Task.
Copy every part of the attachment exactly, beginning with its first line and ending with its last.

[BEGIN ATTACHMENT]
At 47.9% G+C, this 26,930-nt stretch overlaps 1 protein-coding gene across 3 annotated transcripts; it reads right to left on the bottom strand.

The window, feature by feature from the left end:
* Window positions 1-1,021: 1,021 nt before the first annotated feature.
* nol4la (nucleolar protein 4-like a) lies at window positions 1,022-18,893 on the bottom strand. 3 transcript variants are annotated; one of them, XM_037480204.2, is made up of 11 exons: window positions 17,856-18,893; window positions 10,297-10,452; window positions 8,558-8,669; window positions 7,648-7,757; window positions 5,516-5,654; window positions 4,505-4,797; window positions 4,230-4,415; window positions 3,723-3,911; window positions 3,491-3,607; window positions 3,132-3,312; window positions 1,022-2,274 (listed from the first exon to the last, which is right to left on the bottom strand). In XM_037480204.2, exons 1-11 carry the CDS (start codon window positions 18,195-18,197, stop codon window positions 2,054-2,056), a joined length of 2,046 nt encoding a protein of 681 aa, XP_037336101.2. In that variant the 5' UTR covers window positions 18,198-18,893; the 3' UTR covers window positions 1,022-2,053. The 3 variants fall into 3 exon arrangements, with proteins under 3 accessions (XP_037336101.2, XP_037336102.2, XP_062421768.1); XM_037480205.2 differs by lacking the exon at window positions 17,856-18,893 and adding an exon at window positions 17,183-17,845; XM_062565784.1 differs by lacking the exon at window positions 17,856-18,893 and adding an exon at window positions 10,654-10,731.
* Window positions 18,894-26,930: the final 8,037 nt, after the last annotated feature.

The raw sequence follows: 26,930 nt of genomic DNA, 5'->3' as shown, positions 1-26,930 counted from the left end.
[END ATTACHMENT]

At 47.9% G+C, this 26,930-nt stretch overlaps 1 protein-coding gene across 3 annotated transcripts; it reads right to left on the bottom strand.

The window, feature by feature from the left end:
* Window positions 1-1,021: 1,021 nt before the first annotated feature.
* nol4la (nucleolar protein 4-like a) lies at window positions 1,022-18,893 on the bottom strand. 3 transcript variants are annotated; one of them, XM_037480204.2, is made up of 11 exons: window positions 17,856-18,893; window positions 10,297-10,452; window positions 8,558-8,669; window positions 7,648-7,757; window positions 5,516-5,654; window positions 4,505-4,797; window positions 4,230-4,415; window positions 3,723-3,911; window positions 3,491-3,607; window positions 3,132-3,312; window positions 1,022-2,274 (listed from the first exon to the last, which is right to left on the bottom strand). In XM_037480204.2, exons 1-11 carry the CDS (start codon window positions 18,195-18,197, stop codon window positions 2,054-2,056), a joined length of 2,046 nt encoding a protein of 681 aa, XP_037336101.2. In that variant the 5' UTR covers window positions 18,198-18,893; the 3' UTR covers window positions 1,022-2,053. The 3 variants fall into 3 exon arrangements, with proteins under 3 accessions (XP_037336101.2, XP_037336102.2, XP_062421768.1); XM_037480205.2 differs by lacking the exon at window positions 17,856-18,893 and adding an exon at window positions 17,183-17,845; XM_062565784.1 differs by lacking the exon at window positions 17,856-18,893 and adding an exon at window positions 10,654-10,731.
* Window positions 18,894-26,930: the final 8,037 nt, after the last annotated feature.

The raw sequence follows: 26,930 nt of genomic DNA, 5'->3' as shown, positions 1-26,930 counted from the left end.